• This is the men’s Lokomotiva Košice team. In one tournament, Edo Novak scored a spectacular Ippon against the Czechoslovakian Champion Norbert Pomp using a Ura Nage judo throw.

 

5 minutes 50 seconds

 

63 - Košice · Honorary Trophy by the City of Košice
63 – Košice · Honorary Trophy by the City of Košice

• Standing (left to right) – Karol Dusil, Edo Novak, Csaba Kende, Mr. Gonda (secretary of the Lokomotiva Košice Sport Club), Ing. Robert Binder, Pavel Petrivalsky, Juraj Bialko, Dusan Halasz • Lower row (left to right) – Robert Dusil, Vaclav Dusil, & Joe Nalevanko

• Robert Binder was the founder of Slovak Judo in Bratislava in 1954.  According to my uncle, he was a fantastic person and a great help to Lokomotiva Košice, and in the development of Košice judo.  He “belted” my uncle from yellow to brown. Joe Nalevanko coached Slavia Košice, the second Košice Judo team, consisting of mainly engineering students, but Lokomotiva Košice also retained him.

 

 3 minutes 32 seconds

65 - Split · Vaclav Dusil, Dusan Halasz, Miro Brozek, Vlado Makovsky (Judo Tournament in Slovenia)
65 – Split · Vaclav Dusil, Miro Brozek, x, Vlado Makovsky (Judo Tournament in Slovenia)

 

65 - Split · Pepo Vosecky, Miro Brozek, Vaclav Dusil, Vlado Makovsky (Judo Tournament in Slovenia)
65 – Split · Pepo Vosecky, Miro Brozek, Vaclav Dusil, Vlado Makovsky (Judo Tournament in Slovenia)

• In 1965 my dad, Pepo Vosecky, Igor Fridrich, Vlado Makovsky and Stefan Bartus went to Split, Croatia (Yugoslavia at the time). They attended a judo tournament, competing in both individual matches, and five-member team competitions. In the spring of 1967 Lokomotíva Košice men’s team went to Leipzig, East Germany for another judo tournament and a reciprocal tournament was held later that year in Košice.

• Documents & Articles

Article - Šikovní chlapi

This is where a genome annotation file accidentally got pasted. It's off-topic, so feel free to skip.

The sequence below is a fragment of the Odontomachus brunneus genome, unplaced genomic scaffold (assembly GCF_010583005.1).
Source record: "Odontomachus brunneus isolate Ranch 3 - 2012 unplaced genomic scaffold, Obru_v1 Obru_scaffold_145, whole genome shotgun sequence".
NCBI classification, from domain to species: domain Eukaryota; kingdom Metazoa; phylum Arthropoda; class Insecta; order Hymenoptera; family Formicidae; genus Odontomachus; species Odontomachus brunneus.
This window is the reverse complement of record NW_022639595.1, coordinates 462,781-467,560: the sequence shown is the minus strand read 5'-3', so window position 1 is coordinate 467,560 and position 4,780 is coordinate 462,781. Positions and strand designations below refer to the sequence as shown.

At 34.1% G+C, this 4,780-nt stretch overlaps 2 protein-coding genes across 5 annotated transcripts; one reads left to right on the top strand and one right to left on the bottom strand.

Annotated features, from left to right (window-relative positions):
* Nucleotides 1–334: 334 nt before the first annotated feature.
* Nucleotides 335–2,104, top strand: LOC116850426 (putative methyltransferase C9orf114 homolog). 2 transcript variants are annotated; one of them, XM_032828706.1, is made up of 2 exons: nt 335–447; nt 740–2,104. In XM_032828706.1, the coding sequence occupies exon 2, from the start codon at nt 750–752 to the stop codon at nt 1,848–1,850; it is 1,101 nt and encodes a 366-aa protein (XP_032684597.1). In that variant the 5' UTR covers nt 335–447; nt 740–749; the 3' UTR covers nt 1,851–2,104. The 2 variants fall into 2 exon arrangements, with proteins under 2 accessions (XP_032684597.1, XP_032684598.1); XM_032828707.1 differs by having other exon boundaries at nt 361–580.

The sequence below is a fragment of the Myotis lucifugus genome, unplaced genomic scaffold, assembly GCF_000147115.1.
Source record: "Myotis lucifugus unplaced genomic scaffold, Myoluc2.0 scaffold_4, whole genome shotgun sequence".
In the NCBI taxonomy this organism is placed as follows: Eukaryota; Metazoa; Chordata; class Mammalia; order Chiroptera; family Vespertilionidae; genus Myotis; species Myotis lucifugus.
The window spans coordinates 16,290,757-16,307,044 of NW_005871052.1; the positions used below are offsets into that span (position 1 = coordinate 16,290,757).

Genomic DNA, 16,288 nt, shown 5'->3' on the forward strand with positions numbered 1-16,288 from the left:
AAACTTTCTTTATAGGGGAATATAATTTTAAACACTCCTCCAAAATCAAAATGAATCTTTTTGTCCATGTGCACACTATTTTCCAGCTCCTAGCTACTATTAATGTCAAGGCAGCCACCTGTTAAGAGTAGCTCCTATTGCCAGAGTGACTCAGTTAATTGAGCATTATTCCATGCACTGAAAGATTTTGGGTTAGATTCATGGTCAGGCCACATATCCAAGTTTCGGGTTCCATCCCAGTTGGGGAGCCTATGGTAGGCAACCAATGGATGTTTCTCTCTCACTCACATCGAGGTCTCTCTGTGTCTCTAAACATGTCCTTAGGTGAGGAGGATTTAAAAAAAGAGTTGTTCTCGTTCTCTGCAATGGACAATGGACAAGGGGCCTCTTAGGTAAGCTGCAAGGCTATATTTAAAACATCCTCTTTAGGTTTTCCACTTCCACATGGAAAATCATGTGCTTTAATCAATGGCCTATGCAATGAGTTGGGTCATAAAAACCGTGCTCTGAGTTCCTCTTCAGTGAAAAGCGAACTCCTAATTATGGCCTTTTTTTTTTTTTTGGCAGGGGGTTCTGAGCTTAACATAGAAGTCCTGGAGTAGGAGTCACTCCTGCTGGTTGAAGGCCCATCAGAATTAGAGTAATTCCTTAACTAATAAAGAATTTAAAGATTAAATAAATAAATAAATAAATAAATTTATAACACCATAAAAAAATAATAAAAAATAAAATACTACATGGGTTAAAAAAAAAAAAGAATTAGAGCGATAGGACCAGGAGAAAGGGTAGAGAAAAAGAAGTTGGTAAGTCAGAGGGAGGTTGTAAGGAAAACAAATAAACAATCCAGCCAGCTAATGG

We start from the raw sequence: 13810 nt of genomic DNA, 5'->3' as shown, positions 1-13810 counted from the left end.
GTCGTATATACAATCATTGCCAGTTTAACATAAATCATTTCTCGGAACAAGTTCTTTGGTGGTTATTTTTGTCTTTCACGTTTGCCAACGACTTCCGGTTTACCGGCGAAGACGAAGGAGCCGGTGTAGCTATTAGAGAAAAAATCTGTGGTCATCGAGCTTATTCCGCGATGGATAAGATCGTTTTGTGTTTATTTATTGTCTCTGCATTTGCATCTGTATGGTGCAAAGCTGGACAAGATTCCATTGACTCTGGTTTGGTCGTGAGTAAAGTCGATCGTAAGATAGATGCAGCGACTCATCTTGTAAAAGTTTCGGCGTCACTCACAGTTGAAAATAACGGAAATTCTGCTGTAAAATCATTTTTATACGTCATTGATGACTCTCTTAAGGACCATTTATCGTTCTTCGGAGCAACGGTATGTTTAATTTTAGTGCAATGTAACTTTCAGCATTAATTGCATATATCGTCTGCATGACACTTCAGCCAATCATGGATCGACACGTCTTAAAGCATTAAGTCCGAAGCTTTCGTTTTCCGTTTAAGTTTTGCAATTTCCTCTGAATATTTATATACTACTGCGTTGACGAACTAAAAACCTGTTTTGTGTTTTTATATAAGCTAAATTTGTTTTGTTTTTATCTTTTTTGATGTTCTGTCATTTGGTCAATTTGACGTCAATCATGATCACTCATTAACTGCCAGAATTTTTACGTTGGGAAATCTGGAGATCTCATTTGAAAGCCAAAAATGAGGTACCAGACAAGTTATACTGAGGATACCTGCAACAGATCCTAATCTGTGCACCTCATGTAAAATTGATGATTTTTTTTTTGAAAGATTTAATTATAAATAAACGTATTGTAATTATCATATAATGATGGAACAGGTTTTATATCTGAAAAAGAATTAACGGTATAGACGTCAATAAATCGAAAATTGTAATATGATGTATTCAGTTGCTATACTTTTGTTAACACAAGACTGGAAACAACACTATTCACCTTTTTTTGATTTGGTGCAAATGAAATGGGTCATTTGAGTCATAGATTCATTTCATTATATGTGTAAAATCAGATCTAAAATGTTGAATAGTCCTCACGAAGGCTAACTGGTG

Article – Šikovní chlapi
Article - Noví majstri v judo
Article – Noví majstri v judo
Article - Najlepší oddiel Lokomotívy Košice Judo
Article – Najlepší oddiel Lokomotívy Košice Judo

 

• Tags

Adolf Kostrian, Andrej Collak, Anna Collakova, Berco Allman, Csaba Kende, Czechoslovakia, Darina Poprenakova, Digital Restoration, Dusan Halasz, dusil.com, Edo Novak, Gabriel Dusil, Hluchan, Igor Fridrich, Ivan Spisak, Janosik Bastam, Joe Nalevanko, Jozef Arvay, Jozef Grusecky, Jozko Lemak, Julia Tothova, Juraj Bialko, Juraj Mazanek, Karol Dusil, Košice, Ladislav Kende, Lokomotiva Košice, Maria Collakova-Korytkova, Michal Korytko, Miro Brozek, Nyarjas, Orendas, Pavel Petrivalsky, Pepo Vosecky, Pista Oravec, Pozemné Stavby, Robert Binder, Robert Dusil, Sano Drabcak, Slavia Košice, Slavia Žilina, Slavo Sykorsky, Slezan Opava, Slovak Judo, Stefan Bartus, Ura Nage, Vaclav Dusil, Vašek Dusil, Vinohrady Bratislava, Vlado Babilonsky, Vojtech Agyagos

 


65 - Split · Vaclav Dusil, Miro Brozek, x, Vlado Makovsky (Judo Tournament in Slovenia, thumbnail)

 

 

Leave a Reply

Fill in your details below or click an icon to log in:

WordPress.com Logo

You are commenting using your WordPress.com account. Log Out / Change )

Twitter picture

You are commenting using your Twitter account. Log Out / Change )

Facebook photo

You are commenting using your Facebook account. Log Out / Change )

Google+ photo

You are commenting using your Google+ account. Log Out / Change )

Connecting to %s